Risk Factors and High-Risk Populations
It is generally accepted that because of the nature of chemical and mechanical irritants, the primary factors determining the level of irritation to a particular irritant are the length of exposure, the concentration or amount of irritant in contact, and the integrity of the normal skin barrier function. Modjtahedi and Maibach found that ethnicity does not appear to play a role in risk stratification for ICD. Similarly, while it was previously thought that females have a higher risk of developing ICD in the occupational setting, this assertion has since been disputed.[54,55]
Individuals at risk tend to be those who may come into frequent contact with plant irritants. Therefore, many cases of ICD from plants can be viewed as occupational dermatoses. ICD is the most common presentation of occupational skin disease and is extremely common among florists, farmers, grocers, and outdoor workers.[7,55] For example, hand dermatitis from plants can affect up to 30% of all florists in a given year.
Other documented occupational risk factors for ICD from plants include humid or wet working conditions, perspiration, the relative expertise of the florist or worker, and the technique used to cut and handle the plants.[2,4,8,23]
As discussed, the clinical appearance of ICD from plants is quite polymorphous. The general rule is that any part of the body in direct contact with the plant irritant can be affected. Typical examples are the fingers, hands, wrists, forearms, and face. Irritants can be transferred from fomites and already exposed skin areas to those parts normally protected by clothing or not in direct contact with plants. Such secondarily affected regions commonly include the axilla, eyes, buttocks, and genitalia. The presentation of individuals with dermatitis on these secondarily affected areas makes the diagnosis of ICD particularly challenging.
Acute forms of ICD can occur within a few hours of contact and include erythema, edema, papules, and vesicles. Chronic ICD from plants following repeated exposure to the irritant presents commonly with xerosis, hyperkeratosis, and fissures. While already varied in presentation, ICD may be particularly difficult to diagnose when patients present with more striking manifestations such as superficial necrosis, hemorrhagic bullae, and ulcerations.[5,8,39] The clinical picture of ICD may be further complicated by the presence of systemic findings, such as when the plant or plant product is consumed or inhaled.[4,32]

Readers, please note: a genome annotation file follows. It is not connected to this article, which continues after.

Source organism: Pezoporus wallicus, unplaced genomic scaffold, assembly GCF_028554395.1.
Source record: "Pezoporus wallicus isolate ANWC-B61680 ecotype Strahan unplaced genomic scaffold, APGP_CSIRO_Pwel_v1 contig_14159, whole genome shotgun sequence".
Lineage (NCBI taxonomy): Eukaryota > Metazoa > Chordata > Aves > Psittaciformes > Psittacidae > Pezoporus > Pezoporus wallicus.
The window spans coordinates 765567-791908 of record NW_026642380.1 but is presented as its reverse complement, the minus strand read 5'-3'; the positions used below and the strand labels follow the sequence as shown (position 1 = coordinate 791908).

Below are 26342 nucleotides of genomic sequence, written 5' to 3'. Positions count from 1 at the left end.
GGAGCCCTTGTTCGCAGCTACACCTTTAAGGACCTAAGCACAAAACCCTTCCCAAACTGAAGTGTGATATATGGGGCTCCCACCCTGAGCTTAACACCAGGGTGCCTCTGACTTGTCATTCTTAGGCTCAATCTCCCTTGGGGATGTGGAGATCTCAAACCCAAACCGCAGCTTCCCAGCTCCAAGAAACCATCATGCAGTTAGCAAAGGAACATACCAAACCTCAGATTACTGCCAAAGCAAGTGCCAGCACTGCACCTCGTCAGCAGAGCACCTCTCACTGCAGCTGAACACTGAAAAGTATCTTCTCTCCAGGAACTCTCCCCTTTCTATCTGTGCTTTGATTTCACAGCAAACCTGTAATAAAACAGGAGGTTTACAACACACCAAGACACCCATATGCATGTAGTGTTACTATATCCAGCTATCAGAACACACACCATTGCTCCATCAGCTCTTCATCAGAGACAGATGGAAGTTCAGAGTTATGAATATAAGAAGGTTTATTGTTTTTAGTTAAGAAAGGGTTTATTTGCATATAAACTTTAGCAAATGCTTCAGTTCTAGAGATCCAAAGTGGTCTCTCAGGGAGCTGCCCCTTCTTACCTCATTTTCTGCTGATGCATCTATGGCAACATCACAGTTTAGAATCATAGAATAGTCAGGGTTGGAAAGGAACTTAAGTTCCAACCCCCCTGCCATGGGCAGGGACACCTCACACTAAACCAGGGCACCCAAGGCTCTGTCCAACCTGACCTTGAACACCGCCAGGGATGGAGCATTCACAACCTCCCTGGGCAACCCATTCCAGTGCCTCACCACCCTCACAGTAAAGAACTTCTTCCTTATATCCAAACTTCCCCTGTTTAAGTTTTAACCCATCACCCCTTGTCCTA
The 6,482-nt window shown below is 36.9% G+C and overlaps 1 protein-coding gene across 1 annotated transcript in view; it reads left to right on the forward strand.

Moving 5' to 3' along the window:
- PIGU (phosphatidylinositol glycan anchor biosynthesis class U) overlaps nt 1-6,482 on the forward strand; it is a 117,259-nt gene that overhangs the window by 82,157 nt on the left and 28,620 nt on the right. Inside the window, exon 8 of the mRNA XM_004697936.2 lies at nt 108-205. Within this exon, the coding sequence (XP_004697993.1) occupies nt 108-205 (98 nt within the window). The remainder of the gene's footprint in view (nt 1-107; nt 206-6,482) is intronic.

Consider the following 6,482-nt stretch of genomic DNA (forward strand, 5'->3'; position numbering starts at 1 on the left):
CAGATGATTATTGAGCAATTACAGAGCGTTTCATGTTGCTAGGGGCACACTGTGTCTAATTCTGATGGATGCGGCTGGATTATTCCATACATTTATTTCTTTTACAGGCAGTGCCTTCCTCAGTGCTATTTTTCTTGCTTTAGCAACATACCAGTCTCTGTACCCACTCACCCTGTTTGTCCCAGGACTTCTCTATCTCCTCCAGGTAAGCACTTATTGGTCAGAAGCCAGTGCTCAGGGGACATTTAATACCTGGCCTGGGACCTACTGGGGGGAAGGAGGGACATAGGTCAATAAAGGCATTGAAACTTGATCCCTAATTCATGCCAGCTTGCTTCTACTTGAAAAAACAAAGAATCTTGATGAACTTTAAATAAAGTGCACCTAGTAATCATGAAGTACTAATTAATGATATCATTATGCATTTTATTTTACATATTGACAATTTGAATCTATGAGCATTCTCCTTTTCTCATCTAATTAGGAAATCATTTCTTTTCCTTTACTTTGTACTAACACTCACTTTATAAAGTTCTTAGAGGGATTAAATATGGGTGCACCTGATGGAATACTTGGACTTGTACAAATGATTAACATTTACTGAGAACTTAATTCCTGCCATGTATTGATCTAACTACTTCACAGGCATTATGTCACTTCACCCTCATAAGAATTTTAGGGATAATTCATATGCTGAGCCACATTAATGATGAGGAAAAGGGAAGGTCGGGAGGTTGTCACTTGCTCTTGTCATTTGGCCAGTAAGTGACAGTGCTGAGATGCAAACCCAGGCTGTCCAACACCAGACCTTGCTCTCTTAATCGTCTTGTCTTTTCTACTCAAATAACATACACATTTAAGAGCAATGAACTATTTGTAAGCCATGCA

Histologically, ICD lesions vary from mild keratinocyte degeneration with spongiosis to epidermal necrosis with ulceration. Typically, there are superficial changes that involve disruption of the corneal layer as well as some intraepidermal necrosis. Plant irritants may also result in exocytosis of lymphocytes or neutrophils. Even the histologic patterns of karyorrhexis and perivascular neutrophilic infiltrate with leukocytoclastic vasculitis have been noted in the lesions of patients with ICD from plants.
In contrast to allergic contact dermatitis (ACD), the exocytosis and spongiosis seen in ICD is accompanied by prominent epidermal hyperproliferation. Generally, structural changes in the stratum corneum, karyorrhexis, pyknosis, and the presence of superficial vesicles with neutrophilic infiltrate are all more characteristic of an ICD reaction than an ACD reaction. However, there are no histologic features that absolutely distinguish between ICD and ACD.
Diagnosis Of ICD
In spite of its ubiquity, ICD may be a difficult diagnosis to make. Distinguishing it from other plant dermatoses (ACD in particular) can be challenging. ICD is quite frequently a diagnosis of exclusion.
A good history is essential in evaluating ICD from an irritant plant. Lovell states that, in addition to ascertaining the patient's occupation, it is necessary to acquire a "mental picture" of how the patient works with plants, which parts of the plant come into contact with the skin, and the extent to which such contact occurs. Other important information includes the onset of first symptoms, the initial site of onset, sites of subsequent spread, improvement or worsening when the patient returns to work, and whether others have experienced similar symptoms in the workplace.